YOU WOULDN’T get away with today’s item as cabin baggage on Ryanair!
This impressive travelling case appears at Lindsay Burns’ two-day sale of antiques and fine arts in Perth on Tuesday and Wednesday this week (Sept 5 & 6).
I have plucked it from the mid-estimate range of the auction’s offerings, with the top tier of pre-sale hopes reserved for some fine English furniture and Oriental works.
It is an early 20th Century Louis Vuitton brown leather wardrobe trunk, or malle armoire, which boasts a fine fitted interior of drawers and hanging space. An original Louis Vuitton label and printed number ‘749767’ appears on the inside.
The exterior shows leather carrying handles, brass locks and rivets, stamped ‘Louis Vuitton.’ It measures approximately 45 inches high by 22in wide and 22in deep.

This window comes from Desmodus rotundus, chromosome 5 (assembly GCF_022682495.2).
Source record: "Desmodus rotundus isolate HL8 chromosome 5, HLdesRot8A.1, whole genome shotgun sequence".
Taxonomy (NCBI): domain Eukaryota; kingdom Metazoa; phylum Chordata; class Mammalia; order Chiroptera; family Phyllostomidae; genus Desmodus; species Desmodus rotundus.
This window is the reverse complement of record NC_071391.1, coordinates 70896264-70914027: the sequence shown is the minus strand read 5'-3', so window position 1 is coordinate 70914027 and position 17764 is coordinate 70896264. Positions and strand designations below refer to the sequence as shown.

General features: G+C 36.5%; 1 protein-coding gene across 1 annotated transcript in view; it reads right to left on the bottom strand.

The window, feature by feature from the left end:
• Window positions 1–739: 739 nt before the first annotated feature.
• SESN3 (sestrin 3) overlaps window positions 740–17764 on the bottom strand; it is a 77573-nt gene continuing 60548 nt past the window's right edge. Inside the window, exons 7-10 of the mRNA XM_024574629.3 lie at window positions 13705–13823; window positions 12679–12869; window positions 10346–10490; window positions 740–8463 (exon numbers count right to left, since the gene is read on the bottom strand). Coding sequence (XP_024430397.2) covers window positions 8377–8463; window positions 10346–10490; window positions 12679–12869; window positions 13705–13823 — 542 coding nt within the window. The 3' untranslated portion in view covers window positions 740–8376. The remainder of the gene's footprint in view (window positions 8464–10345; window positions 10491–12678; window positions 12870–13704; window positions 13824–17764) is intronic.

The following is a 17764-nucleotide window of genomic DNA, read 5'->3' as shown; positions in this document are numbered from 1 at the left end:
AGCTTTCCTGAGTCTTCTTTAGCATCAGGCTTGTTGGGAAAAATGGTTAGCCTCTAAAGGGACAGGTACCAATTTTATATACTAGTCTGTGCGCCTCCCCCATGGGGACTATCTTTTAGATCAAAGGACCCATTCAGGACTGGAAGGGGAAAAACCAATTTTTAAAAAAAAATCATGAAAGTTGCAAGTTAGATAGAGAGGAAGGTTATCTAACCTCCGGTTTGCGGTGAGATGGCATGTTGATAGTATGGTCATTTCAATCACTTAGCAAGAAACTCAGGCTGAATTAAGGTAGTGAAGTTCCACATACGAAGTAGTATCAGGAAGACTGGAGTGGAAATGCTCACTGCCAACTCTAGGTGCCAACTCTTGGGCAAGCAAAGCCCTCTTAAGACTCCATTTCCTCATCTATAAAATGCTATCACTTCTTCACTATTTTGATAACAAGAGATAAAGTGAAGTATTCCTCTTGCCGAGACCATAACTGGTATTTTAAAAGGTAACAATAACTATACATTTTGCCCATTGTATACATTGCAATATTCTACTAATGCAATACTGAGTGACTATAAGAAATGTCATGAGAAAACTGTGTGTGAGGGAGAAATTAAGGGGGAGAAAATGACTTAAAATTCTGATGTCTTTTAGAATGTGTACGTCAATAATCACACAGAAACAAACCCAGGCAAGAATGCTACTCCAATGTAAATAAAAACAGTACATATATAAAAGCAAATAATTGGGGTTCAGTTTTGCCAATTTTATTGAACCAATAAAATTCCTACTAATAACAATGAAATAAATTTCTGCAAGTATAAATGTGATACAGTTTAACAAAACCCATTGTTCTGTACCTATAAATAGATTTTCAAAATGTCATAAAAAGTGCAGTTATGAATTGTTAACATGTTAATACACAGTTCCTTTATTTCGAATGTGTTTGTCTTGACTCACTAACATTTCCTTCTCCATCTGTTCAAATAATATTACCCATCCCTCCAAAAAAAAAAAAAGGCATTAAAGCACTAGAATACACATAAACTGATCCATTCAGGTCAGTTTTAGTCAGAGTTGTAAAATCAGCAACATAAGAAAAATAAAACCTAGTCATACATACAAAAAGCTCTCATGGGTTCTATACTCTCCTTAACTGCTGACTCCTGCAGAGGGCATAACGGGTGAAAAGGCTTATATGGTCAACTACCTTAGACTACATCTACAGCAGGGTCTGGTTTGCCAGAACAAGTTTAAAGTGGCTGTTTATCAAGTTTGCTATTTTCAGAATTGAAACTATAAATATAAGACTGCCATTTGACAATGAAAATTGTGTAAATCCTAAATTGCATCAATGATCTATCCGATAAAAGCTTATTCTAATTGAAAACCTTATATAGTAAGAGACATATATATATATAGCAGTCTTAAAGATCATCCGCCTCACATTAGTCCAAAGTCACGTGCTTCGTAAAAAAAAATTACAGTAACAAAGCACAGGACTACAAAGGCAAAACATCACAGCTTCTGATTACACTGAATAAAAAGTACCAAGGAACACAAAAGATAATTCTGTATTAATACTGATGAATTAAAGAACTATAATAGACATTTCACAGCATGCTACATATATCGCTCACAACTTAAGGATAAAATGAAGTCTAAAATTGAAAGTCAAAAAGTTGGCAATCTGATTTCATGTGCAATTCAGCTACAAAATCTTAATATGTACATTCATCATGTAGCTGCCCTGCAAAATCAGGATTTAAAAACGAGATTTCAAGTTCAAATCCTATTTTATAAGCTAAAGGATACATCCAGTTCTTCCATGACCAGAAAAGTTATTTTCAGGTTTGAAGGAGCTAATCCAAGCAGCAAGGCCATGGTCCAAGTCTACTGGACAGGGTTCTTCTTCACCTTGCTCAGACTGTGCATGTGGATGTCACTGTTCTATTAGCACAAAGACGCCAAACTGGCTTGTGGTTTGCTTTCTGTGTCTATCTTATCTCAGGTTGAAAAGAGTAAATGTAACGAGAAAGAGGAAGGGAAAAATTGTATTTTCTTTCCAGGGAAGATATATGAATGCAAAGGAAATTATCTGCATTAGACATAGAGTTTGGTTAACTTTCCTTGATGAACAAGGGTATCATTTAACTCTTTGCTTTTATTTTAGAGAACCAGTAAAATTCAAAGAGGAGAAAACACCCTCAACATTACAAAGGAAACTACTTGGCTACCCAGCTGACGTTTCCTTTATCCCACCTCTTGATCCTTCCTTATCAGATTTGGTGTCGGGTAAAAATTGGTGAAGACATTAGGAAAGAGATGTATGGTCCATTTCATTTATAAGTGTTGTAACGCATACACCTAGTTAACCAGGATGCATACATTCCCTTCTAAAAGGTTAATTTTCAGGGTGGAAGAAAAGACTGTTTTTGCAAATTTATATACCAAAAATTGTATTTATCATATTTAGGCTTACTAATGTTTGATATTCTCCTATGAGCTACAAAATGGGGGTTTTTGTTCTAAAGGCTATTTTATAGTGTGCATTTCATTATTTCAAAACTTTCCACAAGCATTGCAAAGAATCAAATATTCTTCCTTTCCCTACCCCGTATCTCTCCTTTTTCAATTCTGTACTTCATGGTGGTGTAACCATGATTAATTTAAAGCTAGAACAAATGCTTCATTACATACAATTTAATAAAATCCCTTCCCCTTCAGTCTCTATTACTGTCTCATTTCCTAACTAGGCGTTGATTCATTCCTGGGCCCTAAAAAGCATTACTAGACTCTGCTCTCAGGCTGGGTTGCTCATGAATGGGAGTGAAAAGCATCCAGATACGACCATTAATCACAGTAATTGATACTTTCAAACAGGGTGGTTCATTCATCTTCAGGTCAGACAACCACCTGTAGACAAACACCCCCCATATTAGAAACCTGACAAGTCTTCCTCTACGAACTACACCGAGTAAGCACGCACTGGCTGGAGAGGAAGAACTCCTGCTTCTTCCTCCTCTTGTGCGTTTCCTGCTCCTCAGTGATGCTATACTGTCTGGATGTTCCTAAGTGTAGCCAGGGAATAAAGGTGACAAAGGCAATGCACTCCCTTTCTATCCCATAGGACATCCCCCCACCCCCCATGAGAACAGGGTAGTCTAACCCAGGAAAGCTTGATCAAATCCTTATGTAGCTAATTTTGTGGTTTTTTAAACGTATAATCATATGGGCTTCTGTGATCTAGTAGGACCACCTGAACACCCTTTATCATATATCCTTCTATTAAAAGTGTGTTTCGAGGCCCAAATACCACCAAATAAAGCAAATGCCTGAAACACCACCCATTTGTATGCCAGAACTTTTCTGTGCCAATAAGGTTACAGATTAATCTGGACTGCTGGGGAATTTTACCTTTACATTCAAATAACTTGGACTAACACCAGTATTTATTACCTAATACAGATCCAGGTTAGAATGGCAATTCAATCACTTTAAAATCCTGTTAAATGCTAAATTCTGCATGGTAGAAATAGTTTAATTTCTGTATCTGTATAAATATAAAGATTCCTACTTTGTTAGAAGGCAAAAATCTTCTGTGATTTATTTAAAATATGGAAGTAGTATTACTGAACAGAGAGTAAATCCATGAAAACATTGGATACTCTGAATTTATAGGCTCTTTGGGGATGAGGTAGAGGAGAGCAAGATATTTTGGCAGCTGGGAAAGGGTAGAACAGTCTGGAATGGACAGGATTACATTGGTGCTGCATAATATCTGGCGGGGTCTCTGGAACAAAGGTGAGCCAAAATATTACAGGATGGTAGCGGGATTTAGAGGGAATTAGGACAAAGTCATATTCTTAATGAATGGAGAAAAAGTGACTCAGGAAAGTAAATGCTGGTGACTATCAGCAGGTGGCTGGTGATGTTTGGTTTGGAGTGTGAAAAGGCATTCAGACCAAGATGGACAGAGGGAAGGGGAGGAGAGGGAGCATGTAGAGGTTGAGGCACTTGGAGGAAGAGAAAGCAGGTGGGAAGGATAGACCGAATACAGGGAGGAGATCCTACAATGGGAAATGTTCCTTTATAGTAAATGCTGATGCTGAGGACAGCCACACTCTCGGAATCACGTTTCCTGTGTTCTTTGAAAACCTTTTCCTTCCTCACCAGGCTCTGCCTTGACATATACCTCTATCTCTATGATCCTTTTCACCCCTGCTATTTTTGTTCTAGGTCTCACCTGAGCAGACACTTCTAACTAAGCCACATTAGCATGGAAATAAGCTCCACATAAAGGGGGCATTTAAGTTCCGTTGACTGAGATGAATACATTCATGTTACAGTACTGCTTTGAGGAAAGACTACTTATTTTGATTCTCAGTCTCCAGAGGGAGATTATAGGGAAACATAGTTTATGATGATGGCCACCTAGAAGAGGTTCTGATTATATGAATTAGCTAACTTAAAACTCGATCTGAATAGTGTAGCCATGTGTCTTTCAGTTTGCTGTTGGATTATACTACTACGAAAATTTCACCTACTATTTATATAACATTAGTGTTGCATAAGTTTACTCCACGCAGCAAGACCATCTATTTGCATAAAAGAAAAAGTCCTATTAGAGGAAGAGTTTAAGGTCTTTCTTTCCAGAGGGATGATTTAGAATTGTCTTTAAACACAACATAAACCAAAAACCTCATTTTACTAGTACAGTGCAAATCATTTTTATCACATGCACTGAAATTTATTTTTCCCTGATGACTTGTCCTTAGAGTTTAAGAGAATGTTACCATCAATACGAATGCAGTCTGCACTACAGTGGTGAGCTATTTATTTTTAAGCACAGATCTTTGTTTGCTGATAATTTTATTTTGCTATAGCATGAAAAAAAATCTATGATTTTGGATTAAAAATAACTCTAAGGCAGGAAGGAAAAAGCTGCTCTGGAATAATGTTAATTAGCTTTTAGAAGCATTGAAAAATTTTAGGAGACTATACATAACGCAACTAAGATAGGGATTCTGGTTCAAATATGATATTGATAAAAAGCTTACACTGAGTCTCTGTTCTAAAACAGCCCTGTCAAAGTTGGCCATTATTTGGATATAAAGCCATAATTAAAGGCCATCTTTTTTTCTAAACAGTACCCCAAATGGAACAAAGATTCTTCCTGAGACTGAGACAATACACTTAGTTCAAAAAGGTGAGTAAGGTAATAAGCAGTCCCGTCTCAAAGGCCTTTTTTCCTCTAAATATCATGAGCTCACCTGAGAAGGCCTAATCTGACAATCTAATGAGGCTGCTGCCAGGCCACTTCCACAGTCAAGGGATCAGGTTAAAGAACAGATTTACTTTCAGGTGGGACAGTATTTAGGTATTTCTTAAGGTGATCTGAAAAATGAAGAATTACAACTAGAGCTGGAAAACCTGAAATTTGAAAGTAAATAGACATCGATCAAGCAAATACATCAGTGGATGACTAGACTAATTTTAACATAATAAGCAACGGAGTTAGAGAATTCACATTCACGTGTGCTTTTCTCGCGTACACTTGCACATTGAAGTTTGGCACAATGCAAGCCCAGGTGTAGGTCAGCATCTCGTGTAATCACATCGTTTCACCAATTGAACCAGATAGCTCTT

The Louis Vuitton fashion house and luxury retail company was founded in Paris in 1854 – and is still going strong today, the label’s ‘LV’ monogram appearing on luxury trunks and leather, clothes, shoes, watches, jewellery and accessories.
Before the introduction of Vuitton’s trunks, rounded-top ‘suitcases’ were used for travelling, generally to promote water run-off, and thus could not be stacked. It was Vuitton’s canvas flat-bottomed trunk, introduced in 1858, and lightweight and airtight, that allowed the ability to stack with ease for voyages.
To protect against the duplication of his look, Vuitton changed the design to beige and brown stripes in 1876 and, shortly before he died in 1892, registered his name as a company trademark.
The firm passed to his son George, who exhibited its products at the Chicago World Fair in 1893 and thereafter grew it into a worldwide corporation. By 1913, the Louis Vuitton building on the Champs-Elysees was the largest travel-goods store in the world.
Vuitton trunks from the golden age of steamship travel are sought after. The record auction price was achieved by Christie’s in 2013 when they took a five-times estimate £30,000 for a striped canvas trunk, an early model covered in the dark and light beige version of striped canvas introduced in 1876.
The Lindsay Burns trunk will be sold on Tuesday, with an estimate of £700-£100. So, if you’re heading off soon…